|Inferior gluteal artery
|Internal iliac artery
|Accompanying artery of ischiadic nerve
|Inferior gluteal veins
|Gluteus maximus, piriformis and quadratus femoris muscles
|arteria glutaea inferior
The inferior gluteal artery (sciatic artery) is a terminal branch of the anterior trunk of the internal iliac artery. It exits the pelvis through the greater sciatic foramen. It is distributed chiefly to the buttock and the back of the thigh.
It is the smaller of the two terminal branches of the anterior trunk of the internal iliac artery.
It passes posterior-ward within parietal pelvic fascia. It travels in between the S1 nerve and S2 (or S2-S3) nerve(s). It descends upon the nerves of the sacral plexus and the piriformis muscle, posterior to the internal pudendal artery. It passes through the inferior part of the greater sciatic foramen. It exits the pelvis inferior to the piriformis muscle, between piriformis muscle and coccygeus muscle.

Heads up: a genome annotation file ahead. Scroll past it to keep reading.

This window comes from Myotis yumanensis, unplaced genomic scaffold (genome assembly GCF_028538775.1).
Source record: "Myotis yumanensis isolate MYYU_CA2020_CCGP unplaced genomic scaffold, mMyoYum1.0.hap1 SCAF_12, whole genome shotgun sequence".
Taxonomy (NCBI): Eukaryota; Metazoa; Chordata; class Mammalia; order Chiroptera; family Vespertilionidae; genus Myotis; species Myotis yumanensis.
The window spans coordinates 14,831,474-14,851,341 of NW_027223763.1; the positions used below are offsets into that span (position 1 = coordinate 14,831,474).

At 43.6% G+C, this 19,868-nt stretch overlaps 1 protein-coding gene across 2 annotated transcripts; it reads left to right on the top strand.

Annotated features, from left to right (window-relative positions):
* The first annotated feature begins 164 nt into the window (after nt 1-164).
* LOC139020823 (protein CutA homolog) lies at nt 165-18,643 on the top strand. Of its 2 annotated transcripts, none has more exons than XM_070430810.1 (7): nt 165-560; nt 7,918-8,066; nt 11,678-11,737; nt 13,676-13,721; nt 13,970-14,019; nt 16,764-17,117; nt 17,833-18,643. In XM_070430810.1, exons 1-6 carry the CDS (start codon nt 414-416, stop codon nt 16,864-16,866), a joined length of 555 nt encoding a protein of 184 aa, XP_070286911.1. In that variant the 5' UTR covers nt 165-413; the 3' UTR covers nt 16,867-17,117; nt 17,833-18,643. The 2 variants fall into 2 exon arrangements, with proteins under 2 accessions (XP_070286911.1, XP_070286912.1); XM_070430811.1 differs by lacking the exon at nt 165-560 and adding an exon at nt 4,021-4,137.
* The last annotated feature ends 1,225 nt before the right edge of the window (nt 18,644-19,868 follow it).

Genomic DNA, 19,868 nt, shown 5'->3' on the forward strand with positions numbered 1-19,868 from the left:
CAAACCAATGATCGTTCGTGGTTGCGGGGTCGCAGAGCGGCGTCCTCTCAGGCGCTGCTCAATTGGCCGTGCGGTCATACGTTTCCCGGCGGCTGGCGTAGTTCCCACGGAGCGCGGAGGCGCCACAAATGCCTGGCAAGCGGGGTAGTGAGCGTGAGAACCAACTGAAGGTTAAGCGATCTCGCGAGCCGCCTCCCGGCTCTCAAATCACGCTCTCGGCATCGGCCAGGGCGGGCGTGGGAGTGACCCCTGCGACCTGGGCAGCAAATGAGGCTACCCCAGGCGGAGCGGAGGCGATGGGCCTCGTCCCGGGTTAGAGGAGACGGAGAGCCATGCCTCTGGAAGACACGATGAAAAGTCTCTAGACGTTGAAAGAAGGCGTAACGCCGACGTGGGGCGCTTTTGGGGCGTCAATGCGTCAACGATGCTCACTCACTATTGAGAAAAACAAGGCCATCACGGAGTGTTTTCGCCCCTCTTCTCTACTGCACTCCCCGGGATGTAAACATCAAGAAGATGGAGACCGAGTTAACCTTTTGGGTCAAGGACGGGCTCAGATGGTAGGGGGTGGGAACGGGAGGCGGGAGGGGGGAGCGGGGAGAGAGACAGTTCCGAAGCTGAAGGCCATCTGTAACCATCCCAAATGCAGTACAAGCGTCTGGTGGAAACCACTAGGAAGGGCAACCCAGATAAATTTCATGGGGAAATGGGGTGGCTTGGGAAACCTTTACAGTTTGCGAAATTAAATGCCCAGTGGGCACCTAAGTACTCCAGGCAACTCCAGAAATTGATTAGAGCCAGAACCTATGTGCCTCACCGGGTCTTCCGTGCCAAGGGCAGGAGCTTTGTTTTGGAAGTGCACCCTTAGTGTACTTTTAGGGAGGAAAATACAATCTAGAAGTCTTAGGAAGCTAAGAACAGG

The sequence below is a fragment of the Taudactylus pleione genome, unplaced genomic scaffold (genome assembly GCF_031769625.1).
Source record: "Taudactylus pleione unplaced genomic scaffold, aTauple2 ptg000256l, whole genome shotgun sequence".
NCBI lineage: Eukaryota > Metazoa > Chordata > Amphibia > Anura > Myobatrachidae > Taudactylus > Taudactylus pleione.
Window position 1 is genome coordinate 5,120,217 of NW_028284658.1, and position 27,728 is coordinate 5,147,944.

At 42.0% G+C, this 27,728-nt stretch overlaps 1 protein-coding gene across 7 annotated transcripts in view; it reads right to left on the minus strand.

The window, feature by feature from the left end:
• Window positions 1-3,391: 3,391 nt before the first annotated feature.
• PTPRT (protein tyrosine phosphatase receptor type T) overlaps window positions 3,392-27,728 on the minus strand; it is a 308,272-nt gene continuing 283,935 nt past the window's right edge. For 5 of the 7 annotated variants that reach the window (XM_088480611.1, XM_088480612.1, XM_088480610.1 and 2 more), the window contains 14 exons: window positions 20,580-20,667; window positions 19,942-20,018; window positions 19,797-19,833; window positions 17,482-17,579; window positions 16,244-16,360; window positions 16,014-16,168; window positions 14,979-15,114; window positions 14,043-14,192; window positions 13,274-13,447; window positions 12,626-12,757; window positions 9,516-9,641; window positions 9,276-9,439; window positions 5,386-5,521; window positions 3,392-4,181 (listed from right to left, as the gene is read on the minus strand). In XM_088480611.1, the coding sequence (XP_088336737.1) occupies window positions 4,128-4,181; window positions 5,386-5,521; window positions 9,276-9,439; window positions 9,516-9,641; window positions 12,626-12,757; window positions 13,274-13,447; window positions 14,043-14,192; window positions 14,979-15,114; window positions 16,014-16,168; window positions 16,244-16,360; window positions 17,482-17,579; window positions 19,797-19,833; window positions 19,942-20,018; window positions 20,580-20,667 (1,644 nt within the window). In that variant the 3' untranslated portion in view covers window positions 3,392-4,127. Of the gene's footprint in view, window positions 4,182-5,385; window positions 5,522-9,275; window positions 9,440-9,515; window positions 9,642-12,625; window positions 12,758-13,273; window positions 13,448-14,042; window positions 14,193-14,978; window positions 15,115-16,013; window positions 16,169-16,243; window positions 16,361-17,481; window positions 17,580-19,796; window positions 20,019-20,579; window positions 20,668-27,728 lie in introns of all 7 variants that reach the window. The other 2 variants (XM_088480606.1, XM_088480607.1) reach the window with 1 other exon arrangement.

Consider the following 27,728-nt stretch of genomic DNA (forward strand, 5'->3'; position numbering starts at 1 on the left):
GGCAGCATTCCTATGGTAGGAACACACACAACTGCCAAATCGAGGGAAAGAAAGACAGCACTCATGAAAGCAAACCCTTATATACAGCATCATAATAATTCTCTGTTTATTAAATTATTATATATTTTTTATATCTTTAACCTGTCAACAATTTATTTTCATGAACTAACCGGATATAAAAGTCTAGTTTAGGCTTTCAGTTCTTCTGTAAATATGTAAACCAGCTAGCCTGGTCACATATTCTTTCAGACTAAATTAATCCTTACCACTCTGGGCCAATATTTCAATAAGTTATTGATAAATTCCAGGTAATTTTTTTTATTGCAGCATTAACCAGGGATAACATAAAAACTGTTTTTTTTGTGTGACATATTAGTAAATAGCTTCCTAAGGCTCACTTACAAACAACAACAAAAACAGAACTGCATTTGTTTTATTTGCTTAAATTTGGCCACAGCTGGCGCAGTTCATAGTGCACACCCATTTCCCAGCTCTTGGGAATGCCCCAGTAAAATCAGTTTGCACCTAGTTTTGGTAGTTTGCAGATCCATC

It then descends in the interval between the greater trochanter of the femur and tuberosity of the ischium. It is accompanied by the sciatic nerve and the posterior femoral cutaneous nerves, and covered by the gluteus maximus. It is situated medial to the sciatic nerve. It continues down the back of the thigh, supplying the skin, and anastomosing with branches of the perforating arteries.
The inferior gluteal artery provides arterial supply to the gluteus maximus, obturator internus, quadratus femoris, and (the superior parts of) the hamstring muscles (semimembranosus, semitendinosus, and biceps femoris muscles).
It forms anastomoses with the superior gluteal artery. It frequently participates in the formation of the cruciate anastomosis of the thigh.